One of the most sadly overlooked masters of Appalachian folk music, Hobart Smith may not be widely known outside of those who happened to either see him at a '60s folk festival or the nascent folkies who were directly influenced by his driving, energetic banjo and guitar styles, but he arguably remains one of the most virtuosic performers his genre and era produced. Known as a quiet man, he clearly enjoyed the spotlight, transforming into a foot-stomping showman with rousing tunes and carefully embellished tales that identified him as the genuine article for a generation of musicians obsessed with such a cultural pedigree. A precise player of his own intricate arrangements of traditional old-timey tunes, Smith was an amazingly eclectic artist. Whether turning out deeply soulful country-blues on guitar, channeling Earl Scruggs-like energy on complexly nuanced banjo tunes, diving into hauntingly rhythmic fiddle tunes, or lightening the mood with jaunty piano tunes, his music is always stamped with an ear for fluid melody and hypnotic rhythms.
Born in 1897 in Saltville, VA, Smith was immersed in the authentic Appalachian musical culture, sharing a musical tradition seven generations old by the time he arrived. As such, Smith's father had him playing the banjo by the age of seven, the guitar by the age of 14, and the fiddle, mandolin, piano, and organ within a few years. By 1915, he was gaining employment on the minstrel show circuit and had started his own string band to play at a variety of social functions from auctions to prison camps. At an indeterminate point, the influence of the blues crept into Smith's musical vernacular, coloring his rendering of traditional tunes forever thereafter. By the time he befriended Clarence Ashley in 1918 (whom he greatly respected as a musician and was probably influenced by on some level), he was nearly earning a living as a musician, although he would still have to find employment as a farmer, wagoner, house painter, and butcher. By 1936, Smith had begun to play the day's commercial popular music and had gained such regional renown that he and his sister, Texas Gladden, were invited to play before Eleanor Roosevelt at the prestigious White Top Festival in Southwest Virginia, making such an impression on the first lady that the two would be invited to perform at the White House.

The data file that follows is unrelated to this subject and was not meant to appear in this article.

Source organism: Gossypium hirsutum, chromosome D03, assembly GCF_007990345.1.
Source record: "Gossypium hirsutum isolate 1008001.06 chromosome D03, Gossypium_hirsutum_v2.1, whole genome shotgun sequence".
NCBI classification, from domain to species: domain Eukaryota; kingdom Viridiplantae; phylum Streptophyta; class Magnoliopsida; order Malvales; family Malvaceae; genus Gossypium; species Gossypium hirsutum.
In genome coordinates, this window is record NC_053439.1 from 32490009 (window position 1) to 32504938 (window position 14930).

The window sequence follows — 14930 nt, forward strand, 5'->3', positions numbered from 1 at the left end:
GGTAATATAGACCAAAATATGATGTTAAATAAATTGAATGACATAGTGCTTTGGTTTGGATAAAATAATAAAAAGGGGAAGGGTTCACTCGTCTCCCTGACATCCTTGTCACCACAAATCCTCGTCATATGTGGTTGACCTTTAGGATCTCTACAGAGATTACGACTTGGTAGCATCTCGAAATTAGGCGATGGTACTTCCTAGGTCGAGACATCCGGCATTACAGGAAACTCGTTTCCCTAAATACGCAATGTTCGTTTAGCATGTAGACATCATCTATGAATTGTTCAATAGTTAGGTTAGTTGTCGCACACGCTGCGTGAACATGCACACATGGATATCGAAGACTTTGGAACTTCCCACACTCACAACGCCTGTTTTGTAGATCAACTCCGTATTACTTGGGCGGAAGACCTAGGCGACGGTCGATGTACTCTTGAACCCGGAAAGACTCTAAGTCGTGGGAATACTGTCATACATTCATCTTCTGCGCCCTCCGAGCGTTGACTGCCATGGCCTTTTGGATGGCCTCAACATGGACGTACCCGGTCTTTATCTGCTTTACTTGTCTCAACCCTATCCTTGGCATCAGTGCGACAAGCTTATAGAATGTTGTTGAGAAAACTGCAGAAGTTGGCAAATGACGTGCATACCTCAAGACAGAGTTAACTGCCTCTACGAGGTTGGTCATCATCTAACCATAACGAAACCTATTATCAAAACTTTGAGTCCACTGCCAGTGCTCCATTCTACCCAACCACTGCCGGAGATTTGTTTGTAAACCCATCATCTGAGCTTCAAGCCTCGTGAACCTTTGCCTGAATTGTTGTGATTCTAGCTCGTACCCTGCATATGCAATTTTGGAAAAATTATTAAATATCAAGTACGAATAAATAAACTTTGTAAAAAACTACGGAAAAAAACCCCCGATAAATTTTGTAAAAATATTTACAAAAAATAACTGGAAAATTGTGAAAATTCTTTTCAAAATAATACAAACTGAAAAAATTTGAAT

In 1942, Smith recorded 40 tracks for Alan Lomax and the Library of Congress, resulting in a set of English ballads; banjo, fiddle, and guitar pieces; and Virginia murder ballads, not to mention a relationship with Lomax that would prove beneficial in the coming years. Eventually, Lomax would introduce him to Moses Asch, resulting in the recording of a soon out of print album for Asch's pre-Folkways disc label. Even so, the album went on to become quite influential on the burgeoning folk revival scene in New York City and Smith was convinced to focus solely on his traditional repertoire. As the years wore on, Lomax continued to record Smith, introduce him to folk festivals, and conduct extensive interviews to present the depth of his musical legacy. As artists such as the New Lost City Ramblers' Tom Paley, John Cohen, and Mike Seeger, as well as Jody Stecher, Hank Bradley, and Fleming Brown took in his performances during the folk festival boom of the 1960s, Smith was finally embraced as the musical genius he was and would again enter the recording studio for Folk Legacy that fully indulged his love of odd and obscure traditional tunes. Still, by the time Smith seemed on the verge of capitalizing on his unique talents, his health began to fail him. In 1965, his status as a true giant of traditional music growing with each performance, he passed away without fully benefiting from his prodigious talents. Although his legacy has been carried on by those his music touched in his lifetime, renewed interest in Hobart Smith's music resulted in the excellent Blue Ridge Legacy release in 2001.